Read James 4:7-10, a picture of repentance.
How is repentance related to confession?
Sometimes we want to excuse sin rather than confess it. What steps of confession do you see in this passage?

Reflect on this quote by Dietrich Bonhoeffer: “Many Christians are unthinkably horrified when a real sinner is suddenly discovered among the righteous. So we remain alone with our sin, living in lies and hypocrisy… He who is alone with his sins is utterly alone.”
How can confession help you see differently yourself and God’s work of salvation through Christ?
What stands in the way of more Christians practicing confession?
How might a discipline of confession affect your future behavior?
When have you practiced confession? Describe the experience.
What can you do to foster a grace-filled community in which people feel safe to confess their sins to one another?
Which Faith Training Exercises have you tried recently? Share joys and struggles.
Which exercises might God call you to this week, and why?

Pray that the Holy Spirit will help you freely live the reality of Christ’s forgiveness for your sins.

Happy St. Patrick’s Day!

Happy Day! Put on your hats. Work together to solve the clues. Split the pot o' gold. Luck o' the Blarney Stone be with you!

“Happy Day! Put on your hats. Work together to solve the clues. Split the pot o’ gold. Luck of the Blarney Stone to you!”

The leprechauns stopped by to lead the boys on their annual treasure hunt. Our leprechauns don’t come in the wee hours, and we have never tried to trap them. Their only mischief is to create silly clues that have the kids running from side-to-side of the house, laughing all the way.

We started this tradition when Teen was in 1st grade and Tween a toddler. Teen’s school had a book fair, and we decided we could justify buying more books if they were gifts for an occasion. The next holiday on the calendar was St. Patrick’s Day, which worked for us, especially as both of our kids have Irish names. We bought a few books for each boy, wrapped them in different paper, created a series of pictographs, and send the kids on a hunt working together.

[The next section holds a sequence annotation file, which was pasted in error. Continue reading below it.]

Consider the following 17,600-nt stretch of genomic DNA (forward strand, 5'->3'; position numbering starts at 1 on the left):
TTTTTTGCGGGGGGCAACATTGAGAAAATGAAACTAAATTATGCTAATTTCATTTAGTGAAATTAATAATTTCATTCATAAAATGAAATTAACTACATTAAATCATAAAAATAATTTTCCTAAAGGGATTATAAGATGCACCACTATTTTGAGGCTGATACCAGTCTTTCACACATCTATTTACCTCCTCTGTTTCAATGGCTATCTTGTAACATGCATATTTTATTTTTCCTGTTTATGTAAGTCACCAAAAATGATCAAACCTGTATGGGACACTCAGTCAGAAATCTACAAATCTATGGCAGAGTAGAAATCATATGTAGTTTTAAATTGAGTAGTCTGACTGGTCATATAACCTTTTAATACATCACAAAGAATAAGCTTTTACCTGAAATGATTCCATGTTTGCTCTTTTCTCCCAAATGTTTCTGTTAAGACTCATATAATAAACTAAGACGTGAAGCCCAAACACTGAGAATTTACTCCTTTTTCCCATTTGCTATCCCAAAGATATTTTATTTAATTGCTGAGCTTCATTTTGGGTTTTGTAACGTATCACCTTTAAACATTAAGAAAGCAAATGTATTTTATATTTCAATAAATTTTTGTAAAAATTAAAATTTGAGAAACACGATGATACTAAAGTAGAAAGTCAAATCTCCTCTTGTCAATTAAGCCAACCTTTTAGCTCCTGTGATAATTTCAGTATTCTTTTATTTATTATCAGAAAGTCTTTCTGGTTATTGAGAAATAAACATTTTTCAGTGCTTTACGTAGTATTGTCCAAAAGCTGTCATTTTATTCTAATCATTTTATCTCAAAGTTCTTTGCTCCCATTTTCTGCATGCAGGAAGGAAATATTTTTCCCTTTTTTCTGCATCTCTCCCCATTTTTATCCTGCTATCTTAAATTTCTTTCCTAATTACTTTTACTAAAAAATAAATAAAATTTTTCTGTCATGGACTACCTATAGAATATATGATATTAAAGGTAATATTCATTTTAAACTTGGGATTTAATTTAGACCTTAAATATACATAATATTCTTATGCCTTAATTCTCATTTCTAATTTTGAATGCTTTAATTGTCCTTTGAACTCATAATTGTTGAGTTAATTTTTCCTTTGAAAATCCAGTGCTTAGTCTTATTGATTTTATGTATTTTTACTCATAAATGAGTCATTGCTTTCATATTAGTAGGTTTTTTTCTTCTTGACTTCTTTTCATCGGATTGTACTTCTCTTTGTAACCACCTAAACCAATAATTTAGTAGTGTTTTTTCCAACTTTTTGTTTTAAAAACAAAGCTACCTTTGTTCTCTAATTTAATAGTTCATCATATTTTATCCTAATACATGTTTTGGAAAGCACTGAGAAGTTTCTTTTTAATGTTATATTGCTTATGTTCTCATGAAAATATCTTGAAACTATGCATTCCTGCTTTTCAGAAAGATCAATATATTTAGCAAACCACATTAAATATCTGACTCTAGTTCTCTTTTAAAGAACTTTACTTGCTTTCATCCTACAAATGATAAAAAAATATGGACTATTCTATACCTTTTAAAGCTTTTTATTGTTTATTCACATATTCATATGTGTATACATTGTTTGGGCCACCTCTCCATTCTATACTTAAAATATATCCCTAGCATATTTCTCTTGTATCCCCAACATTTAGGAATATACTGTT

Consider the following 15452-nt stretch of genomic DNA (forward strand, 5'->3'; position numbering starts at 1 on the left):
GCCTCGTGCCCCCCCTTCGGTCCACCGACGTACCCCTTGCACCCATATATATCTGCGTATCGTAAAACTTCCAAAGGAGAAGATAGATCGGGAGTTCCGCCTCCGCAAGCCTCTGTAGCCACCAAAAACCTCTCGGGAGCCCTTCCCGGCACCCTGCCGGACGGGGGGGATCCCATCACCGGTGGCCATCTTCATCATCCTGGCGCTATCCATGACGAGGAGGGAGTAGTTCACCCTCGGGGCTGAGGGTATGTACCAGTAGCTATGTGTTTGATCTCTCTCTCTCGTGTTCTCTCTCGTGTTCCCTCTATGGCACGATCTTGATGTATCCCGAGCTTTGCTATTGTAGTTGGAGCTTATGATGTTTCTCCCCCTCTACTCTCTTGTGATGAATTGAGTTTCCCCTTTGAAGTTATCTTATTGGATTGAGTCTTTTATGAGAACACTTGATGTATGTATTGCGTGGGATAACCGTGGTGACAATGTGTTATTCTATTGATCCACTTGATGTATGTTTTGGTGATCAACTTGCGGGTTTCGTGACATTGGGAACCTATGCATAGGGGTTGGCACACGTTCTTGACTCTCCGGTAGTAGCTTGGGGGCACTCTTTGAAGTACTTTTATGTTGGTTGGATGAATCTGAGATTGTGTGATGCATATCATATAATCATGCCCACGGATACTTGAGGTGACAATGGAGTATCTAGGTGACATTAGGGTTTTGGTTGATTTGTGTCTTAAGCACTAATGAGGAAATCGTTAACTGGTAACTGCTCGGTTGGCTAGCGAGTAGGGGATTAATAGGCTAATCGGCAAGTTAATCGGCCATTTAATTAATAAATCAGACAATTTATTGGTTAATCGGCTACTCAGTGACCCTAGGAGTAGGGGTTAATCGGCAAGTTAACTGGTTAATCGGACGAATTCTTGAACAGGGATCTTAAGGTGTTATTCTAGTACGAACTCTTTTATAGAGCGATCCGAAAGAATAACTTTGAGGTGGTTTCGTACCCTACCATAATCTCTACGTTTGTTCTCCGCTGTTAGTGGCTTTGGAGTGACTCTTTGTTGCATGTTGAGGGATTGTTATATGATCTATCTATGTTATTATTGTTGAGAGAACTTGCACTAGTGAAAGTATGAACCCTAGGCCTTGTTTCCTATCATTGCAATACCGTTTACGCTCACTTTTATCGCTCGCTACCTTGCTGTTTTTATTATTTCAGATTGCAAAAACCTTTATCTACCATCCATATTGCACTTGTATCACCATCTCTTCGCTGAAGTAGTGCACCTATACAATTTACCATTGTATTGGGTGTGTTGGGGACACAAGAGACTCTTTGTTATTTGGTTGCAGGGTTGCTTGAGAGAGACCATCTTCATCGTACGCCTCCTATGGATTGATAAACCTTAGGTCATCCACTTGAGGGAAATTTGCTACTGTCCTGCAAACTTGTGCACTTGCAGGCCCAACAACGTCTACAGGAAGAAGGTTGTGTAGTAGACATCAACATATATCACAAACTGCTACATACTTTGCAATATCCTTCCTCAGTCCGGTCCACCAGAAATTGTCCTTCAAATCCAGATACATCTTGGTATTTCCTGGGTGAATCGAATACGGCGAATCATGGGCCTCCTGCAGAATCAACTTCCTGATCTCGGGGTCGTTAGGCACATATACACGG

The tradition stuck, but over the years the gifts have changed. One year Teen got a crepe pan and Tween got music for his iPod. This year they both got new boxers. They always get chocolate coins, because of course!

See if you can solve the clues: Cat Tree Harry Potter Roomba

See if you can solve the clues:
Cat Tree (an easy one)
Harry Potter (kids checked all the potted plants, especially the hairy ones)
Roomba (kids thought this was Tree House)

Practical items can make funny gifts but need a little sweetness.

Practical items can make funny gifts but require a little sweetness alongside.

The treasure hunt ended with a veggie shepherd’s pie, with Irish soda bread for dessert.

Nonstick vegetable oil spray
1 1/4 c white whole wheat flour
3/4 c whole wheat flour
1/4 c+ organic sugar
1 1/2 tsp baking powder
1 tsp salt
3/4 tsp baking soda
3 Tbsp vegan butter (Earth Balance)
1 c non-dairy milk + 1 Tbsp lemon juice – combine and set aside
2/3 c raisins, craisins, or dark chocolate chips

Preheat oven to 375. Spray 8-inch diameter cake pan. Whisk flour, 1/4 c sugar, baking powder, salt, and baking soda in large bowl to blend. Add butter. Using fingertips (or tines of a fork) combine until coarse meal forms. Make well in center of flour mixture and add milk/lemon juice. Gradually stir to combine (batter will be thick). Mix in final ingredient of choice.